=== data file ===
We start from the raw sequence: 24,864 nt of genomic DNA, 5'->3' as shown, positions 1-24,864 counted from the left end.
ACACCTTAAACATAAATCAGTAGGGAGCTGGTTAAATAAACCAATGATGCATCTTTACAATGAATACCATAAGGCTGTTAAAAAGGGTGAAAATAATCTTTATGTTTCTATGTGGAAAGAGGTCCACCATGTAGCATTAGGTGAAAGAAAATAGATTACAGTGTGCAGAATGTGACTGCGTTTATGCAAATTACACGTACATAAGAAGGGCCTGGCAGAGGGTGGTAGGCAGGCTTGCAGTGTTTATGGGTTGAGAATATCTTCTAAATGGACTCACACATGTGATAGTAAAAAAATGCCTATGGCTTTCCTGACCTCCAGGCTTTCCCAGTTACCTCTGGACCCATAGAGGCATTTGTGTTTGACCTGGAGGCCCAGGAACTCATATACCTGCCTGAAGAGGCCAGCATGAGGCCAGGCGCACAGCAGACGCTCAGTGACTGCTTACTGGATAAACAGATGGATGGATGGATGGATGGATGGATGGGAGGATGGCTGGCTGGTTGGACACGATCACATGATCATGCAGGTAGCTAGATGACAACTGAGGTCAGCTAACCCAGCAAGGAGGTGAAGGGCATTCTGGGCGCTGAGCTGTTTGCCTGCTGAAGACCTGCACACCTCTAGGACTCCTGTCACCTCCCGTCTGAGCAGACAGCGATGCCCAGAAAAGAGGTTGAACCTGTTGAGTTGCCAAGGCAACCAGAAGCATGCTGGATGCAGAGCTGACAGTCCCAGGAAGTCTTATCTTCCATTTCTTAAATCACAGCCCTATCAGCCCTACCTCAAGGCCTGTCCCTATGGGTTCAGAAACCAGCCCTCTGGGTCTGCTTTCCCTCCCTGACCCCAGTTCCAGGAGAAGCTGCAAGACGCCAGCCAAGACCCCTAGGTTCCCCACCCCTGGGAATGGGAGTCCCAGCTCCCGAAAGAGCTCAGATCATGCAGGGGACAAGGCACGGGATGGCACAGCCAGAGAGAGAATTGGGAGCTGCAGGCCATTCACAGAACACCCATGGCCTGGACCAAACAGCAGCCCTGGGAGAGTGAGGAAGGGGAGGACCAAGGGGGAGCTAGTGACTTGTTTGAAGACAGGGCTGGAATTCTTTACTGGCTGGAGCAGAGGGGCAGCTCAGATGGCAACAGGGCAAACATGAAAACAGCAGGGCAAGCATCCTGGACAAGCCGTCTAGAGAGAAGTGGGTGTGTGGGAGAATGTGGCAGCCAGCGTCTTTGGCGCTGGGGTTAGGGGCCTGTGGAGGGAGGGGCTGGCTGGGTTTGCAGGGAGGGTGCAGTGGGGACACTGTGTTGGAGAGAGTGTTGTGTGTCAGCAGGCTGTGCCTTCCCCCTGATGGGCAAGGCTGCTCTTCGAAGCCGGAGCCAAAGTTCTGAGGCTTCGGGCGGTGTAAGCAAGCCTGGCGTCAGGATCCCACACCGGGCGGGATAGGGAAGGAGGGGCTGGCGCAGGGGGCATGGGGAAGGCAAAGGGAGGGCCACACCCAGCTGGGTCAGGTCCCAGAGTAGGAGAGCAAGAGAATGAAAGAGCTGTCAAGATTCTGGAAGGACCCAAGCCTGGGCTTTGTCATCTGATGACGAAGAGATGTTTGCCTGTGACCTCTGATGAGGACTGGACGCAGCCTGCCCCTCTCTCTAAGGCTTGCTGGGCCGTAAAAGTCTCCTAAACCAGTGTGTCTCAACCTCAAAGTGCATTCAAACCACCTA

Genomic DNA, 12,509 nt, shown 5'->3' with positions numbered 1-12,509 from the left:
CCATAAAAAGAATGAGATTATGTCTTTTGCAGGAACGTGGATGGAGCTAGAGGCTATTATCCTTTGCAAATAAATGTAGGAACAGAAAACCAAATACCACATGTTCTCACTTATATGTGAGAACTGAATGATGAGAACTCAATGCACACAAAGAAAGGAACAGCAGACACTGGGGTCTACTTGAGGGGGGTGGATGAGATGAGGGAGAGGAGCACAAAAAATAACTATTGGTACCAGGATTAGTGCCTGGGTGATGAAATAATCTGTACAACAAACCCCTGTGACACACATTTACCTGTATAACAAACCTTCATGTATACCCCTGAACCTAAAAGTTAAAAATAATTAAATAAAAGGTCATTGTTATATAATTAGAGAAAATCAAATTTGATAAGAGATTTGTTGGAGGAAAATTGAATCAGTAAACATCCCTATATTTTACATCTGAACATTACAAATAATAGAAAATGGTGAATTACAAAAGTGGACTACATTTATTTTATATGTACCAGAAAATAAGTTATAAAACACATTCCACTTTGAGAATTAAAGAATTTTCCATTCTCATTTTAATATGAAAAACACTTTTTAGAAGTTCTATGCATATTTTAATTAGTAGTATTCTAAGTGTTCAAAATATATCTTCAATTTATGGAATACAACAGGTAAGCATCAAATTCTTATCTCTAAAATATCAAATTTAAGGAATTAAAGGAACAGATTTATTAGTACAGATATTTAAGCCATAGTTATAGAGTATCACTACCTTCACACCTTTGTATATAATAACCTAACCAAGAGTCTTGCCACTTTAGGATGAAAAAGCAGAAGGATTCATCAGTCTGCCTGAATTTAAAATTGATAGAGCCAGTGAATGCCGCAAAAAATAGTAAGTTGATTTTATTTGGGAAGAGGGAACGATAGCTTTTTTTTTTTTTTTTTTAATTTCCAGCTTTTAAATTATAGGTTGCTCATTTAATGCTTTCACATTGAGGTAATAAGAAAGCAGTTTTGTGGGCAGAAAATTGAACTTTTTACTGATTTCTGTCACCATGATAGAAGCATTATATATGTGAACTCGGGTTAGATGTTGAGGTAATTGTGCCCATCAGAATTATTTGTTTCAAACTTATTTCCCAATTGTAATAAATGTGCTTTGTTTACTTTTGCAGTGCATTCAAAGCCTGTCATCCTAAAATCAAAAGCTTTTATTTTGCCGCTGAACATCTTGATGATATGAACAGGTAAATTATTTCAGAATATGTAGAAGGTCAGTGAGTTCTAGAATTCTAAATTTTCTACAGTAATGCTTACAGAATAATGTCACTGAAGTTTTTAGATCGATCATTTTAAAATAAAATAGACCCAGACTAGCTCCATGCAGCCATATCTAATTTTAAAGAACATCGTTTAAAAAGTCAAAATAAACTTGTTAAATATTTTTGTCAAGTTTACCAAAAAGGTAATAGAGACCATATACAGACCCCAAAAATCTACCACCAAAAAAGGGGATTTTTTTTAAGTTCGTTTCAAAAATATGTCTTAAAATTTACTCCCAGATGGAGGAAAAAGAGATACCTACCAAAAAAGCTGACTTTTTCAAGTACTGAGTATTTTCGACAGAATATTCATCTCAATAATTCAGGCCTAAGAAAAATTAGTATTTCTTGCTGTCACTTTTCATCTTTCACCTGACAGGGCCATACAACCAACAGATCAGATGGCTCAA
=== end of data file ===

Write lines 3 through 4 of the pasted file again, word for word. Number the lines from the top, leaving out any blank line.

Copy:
Genomic DNA, 12,509 nt, shown 5'->3' with positions numbered 1-12,509 from the left:
CCATAAAAAGAATGAGATTATGTCTTTTGCAGGAACGTGGATGGAGCTAGAGGCTATTATCCTTTGCAAATAAATGTAGGAACAGAAAACCAAATACCACATGTTCTCACTTATATGTGAGAACTGAATGATGAGAACTCAATGCACACAAAGAAAGGAACAGCAGACACTGGGGTCTACTTGAGGGGGGTGGATGAGATGAGGGAGAGGAGCACAAAAAATAACTATTGGTACCAGGATTAGTGCCTGGGTGATGAAATAATCTGTACAACAAACCCCTGTGACACACATTTACCTGTATAACAAACCTTCATGTATACCCCTGAACCTAAAAGTTAAAAATAATTAAATAAAAGGTCATTGTTATATAATTAGAGAAAATCAAATTTGATAAGAGATTTGTTGGAGGAAAATTGAATCAGTAAACATCCCTATATTTTACATCTGAACATTACAAATAATAGAAAATGGTGAATTACAAAAGTGGACTACATTTATTTTATATGTACCAGAAAATAAGTTATAAAACACATTCCACTTTGAGAATTAAAGAATTTTCCATTCTCATTTTAATATGAAAAACACTTTTTAGAAGTTCTATGCATATTTTAATTAGTAGTATTCTAAGTGTTCAAAATATATCTTCAATTTATGGAATACAACAGGTAAGCATCAAATTCTTATCTCTAAAATATCAAATTTAAGGAATTAAAGGAACAGATTTATTAGTACAGATATTTAAGCCATAGTTATAGAGTATCACTACCTTCACACCTTTGTATATAATAACCTAACCAAGAGTCTTGCCACTTTAGGATGAAAAAGCAGAAGGATTCATCAGTCTGCCTGAATTTAAAATTGATAGAGCCAGTGAATGCCGCAAAAAATAGTAAGTTGATTTTATTTGGGAAGAGGGAACGATAGCTTTTTTTTTTTTTTTTTTAATTTCCAGCTTTTAAATTATAGGTTGCTCATTTAATGCTTTCACATTGAGGTAATAAGAAAGCAGTTTTGTGGGCAGAAAATTGAACTTTTTACTGATTTCTGTCACCATGATAGAAGCATTATATATGTGAACTCGGGTTAGATGTTGAGGTAATTGTGCCCATCAGAATTATTTGTTTCAAACTTATTTCCCAATTGTAATAAATGTGCTTTGTTTACTTTTGCAGTGCATTCAAAGCCTGTCATCCTAAAATCAAAAGCTTTTATTTTGCCGCTGAACATCTTGATGATATGAACAGGTAAATTATTTCAGAATATGTAGAAGGTCAGTGAGTTCTAGAATTCTAAATTTTCTACAGTAATGCTTACAGAATAATGTCACTGAAGTTTTTAGATCGATCATTTTAAAATAAAATAGACCCAGACTAGCTCCATGCAGCCATATCTAATTTTAAAGAACATCGTTTAAAAAGTCAAAATAAACTTGTTAAATATTTTTGTCAAGTTTACCAAAAAGGTAATAGAGACCATATACAGACCCCAAAAATCTACCACCAAAAAAGGGGATTTTTTTTAAGTTCGTTTCAAAAATATGTCTTAAAATTTACTCCCAGATGGAGGAAAAAGAGATACCTACCAAAAAAGCTGACTTTTTCAAGTACTGAGTATTTTCGACAGAATATTCATCTCAATAATTCAGGCCTAAGAAAAATTAGTATTTCTTGCTGTCACTTTTCATCTTTCACCTGACAGGGCCATACAACCAACAGATCAGATGGCTCAA